"Enjoy greatly"

Nina1992

New Member
Hello everyone,

Firstly, thanks for accepting me on this forum. I'll do my best to write this post in flawless English, but it's not my mother tongue so please excuse me if I make some errors.

Now to the translation request. Recently, two of my friends had a baby together. The little boy is called Max. As a present, me and some other friends want to give the newly parents both a bracelet with an inscription. Of course, we could have just went with 'Max, date of birth', but would be too unoriginal for my taste. I like wordplays. The father of the child likes Latin phrases (which I'm sure has something to do with being a University student). So, for the inscription, I would like to come up with a Latin phrase that includes 'Max'.

The name 'Max' is for me associated with the Latin 'Maximus'. In Dutch (my native language), and I guess in English too, 'Max' is often used as an abbreviation for 'maximaal' (to the limit) or 'maximum' (at the most), both words translating in English to 'maximum'. A thing Dutch people (especially students) would say to each other when having a nice time, is 'maximaal genieten'. As in, you're sitting in the sun drinking a beer, and you say to your friend: "dit is maximaal genieten!"

In English that would directly translate to: "this is enjoying greatly", but that doesn't make sense. It makes more sense in the imperative: "enjoy greatly!" Which would actually make sense in Dutch too (then it would be "geniet maximaal!"). So, I would like to get a proper Latin translation of "enjoy greatly", which has to have 'Max' in it. I tried to figure it out myself, using google translate (I know, I know, I'm sorry). I ended up with 'Fruere maximum'. Then I checked with some of my friends who had Latin in high school. They told me that 'Fruere maximum' doesn't make sense, and I should use 'Fruere in maxo' or 'Frumini maxime' instead. I have no clue whether (one of) these are correct, and it's hard to check since I never had a Latin course.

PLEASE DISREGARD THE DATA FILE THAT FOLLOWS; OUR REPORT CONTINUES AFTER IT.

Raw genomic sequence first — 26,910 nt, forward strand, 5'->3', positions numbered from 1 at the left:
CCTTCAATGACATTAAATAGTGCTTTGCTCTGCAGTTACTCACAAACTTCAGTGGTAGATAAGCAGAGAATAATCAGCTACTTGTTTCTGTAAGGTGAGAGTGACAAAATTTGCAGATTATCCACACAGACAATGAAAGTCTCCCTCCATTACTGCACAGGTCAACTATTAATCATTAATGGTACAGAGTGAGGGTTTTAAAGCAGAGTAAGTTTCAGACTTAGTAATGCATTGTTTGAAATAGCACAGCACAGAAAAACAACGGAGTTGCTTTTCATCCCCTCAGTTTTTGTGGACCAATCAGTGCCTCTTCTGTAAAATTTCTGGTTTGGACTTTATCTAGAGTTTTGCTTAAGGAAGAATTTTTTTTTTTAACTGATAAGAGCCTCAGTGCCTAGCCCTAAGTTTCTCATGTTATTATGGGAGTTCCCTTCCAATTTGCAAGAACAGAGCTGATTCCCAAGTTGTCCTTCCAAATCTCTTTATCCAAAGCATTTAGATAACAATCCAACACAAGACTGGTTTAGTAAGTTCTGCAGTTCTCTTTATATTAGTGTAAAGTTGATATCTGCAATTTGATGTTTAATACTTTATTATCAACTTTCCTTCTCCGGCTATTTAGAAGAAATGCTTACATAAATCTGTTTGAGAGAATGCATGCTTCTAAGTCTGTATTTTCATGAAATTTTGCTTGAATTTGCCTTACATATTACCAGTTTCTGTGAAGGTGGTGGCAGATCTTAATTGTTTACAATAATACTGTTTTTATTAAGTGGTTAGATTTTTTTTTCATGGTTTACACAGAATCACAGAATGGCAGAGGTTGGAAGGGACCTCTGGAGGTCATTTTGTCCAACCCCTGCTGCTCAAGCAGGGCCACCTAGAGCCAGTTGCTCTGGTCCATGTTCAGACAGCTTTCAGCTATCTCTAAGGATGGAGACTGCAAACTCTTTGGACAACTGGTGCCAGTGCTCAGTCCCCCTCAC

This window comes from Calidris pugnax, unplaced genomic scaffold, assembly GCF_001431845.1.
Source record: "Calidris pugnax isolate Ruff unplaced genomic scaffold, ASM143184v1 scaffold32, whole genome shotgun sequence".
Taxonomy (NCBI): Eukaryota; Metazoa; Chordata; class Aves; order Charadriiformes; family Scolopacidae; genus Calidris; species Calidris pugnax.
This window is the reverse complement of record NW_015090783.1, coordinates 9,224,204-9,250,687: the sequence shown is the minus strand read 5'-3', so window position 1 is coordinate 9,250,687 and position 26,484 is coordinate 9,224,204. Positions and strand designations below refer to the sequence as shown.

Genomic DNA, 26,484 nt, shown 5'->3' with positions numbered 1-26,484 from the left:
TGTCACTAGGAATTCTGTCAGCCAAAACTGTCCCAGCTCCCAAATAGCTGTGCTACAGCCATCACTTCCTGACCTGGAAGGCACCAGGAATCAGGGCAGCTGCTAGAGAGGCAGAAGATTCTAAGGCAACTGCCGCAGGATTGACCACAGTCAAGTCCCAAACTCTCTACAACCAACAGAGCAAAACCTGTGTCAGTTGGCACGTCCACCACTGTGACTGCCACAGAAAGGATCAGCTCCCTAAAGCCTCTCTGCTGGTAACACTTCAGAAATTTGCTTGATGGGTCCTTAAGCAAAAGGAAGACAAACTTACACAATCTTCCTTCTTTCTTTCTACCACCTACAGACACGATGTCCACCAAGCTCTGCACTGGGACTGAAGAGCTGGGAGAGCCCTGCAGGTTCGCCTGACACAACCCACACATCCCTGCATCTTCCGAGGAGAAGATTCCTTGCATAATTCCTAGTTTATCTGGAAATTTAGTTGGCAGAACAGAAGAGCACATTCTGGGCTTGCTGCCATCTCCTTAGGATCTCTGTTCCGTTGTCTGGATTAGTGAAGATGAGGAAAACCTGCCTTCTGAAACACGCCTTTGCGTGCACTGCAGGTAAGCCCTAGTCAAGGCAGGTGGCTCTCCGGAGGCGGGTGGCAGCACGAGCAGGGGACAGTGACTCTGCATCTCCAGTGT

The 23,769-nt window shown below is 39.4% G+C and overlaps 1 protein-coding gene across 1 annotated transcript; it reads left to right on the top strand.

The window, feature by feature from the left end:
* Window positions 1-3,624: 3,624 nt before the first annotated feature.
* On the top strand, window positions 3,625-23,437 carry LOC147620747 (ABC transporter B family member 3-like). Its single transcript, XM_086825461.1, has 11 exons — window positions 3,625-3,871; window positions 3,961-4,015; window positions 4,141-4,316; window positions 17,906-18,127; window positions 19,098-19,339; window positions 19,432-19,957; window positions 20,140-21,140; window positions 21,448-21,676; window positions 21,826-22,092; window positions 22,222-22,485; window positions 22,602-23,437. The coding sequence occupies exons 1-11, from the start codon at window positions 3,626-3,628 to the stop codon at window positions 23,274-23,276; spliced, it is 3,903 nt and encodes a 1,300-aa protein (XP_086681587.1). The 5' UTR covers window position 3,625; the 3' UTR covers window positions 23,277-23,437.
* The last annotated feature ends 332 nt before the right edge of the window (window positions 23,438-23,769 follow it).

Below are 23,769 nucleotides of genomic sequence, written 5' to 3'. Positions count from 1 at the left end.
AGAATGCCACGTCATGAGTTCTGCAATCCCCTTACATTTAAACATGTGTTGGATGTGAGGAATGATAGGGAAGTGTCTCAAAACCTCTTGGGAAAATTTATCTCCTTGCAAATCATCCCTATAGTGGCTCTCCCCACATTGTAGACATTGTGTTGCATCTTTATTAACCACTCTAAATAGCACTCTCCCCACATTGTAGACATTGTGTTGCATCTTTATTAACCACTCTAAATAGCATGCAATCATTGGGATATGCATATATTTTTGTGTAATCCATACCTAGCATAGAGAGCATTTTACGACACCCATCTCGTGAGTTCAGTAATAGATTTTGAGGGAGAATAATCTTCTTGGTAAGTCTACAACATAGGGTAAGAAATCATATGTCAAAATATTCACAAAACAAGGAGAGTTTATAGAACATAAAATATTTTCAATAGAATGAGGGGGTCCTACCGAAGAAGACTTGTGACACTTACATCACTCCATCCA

Which brings me to this forum. Can you tell me if the suggestions my friends gave me are correct? And do they correspond to the meaning of the phrase that I envisioned, as I tried to explain in the above paragraphs? And/or do you maybe have other, more Latin-appropriate, suggestions for a (short) phrase with the name 'Max' that I could use?

I hope that I have been clear in my explanation. Please let me know if more information is needed. Thanks you very much for your effort!
 

Bitmap

Civis Illustris
So, I would like to get a proper Latin translation of "enjoy greatly", which has to have 'Max' in it. I tried to figure it out myself, using google translate (I know, I know, I'm sorry). I ended up with 'Fruere maximum'.
That's surprisingly close for google translate. Technically, it even works, but with the caveat that maximum as an adverb is mainly encountered in poetry. The more prosaic, textbook-like choice for "enjoy greatly" would be
fruere maxime (in the singular, as a command to one person) or
fruimini maxime (in the plural, as a command to more than one person).

FWIW "This is to enjoy greatly" would be hoc est maxime frui and "This is to be enjoyed greatly/ this has to be enjoyed greatly" [which I suspect dit is maximaal genieten could mean*] would be hoc maxime fruendum est.
The word order is free, so you can juggle the words around if you want (e.g. maxime fruere is fine as well).

* My Dutch is rather limited ... is "dit is maximaal genieten" like "dit moet je maximaal genieten"?

Then I checked with some of my friends who had Latin in high school. They told me that 'Fruere maximum' doesn't make sense, and I should use 'Fruere in maxo' or 'Frumini maxime' instead. I have no clue whether (one of) these are correct, and it's hard to check since I never had a Latin course.
You should get new friends.

Can you tell me if the suggestions my friends gave me are correct?
They are not correct.
 

Nina1992

New Member
Thank you for your reply! I'm gonna go with 'Fruere Maxime'

* My Dutch is rather limited ... is "dit is maximaal genieten" like "dit moet je maximaal genieten"
No, it is more like 'this is great'. I don't know if this is common in English too, but in Dutch one could say as sort of a statement when having a nice time: 'enjoying' / 'genieten'.

You should get new friends.
Well, we weren't that close anyway...
 
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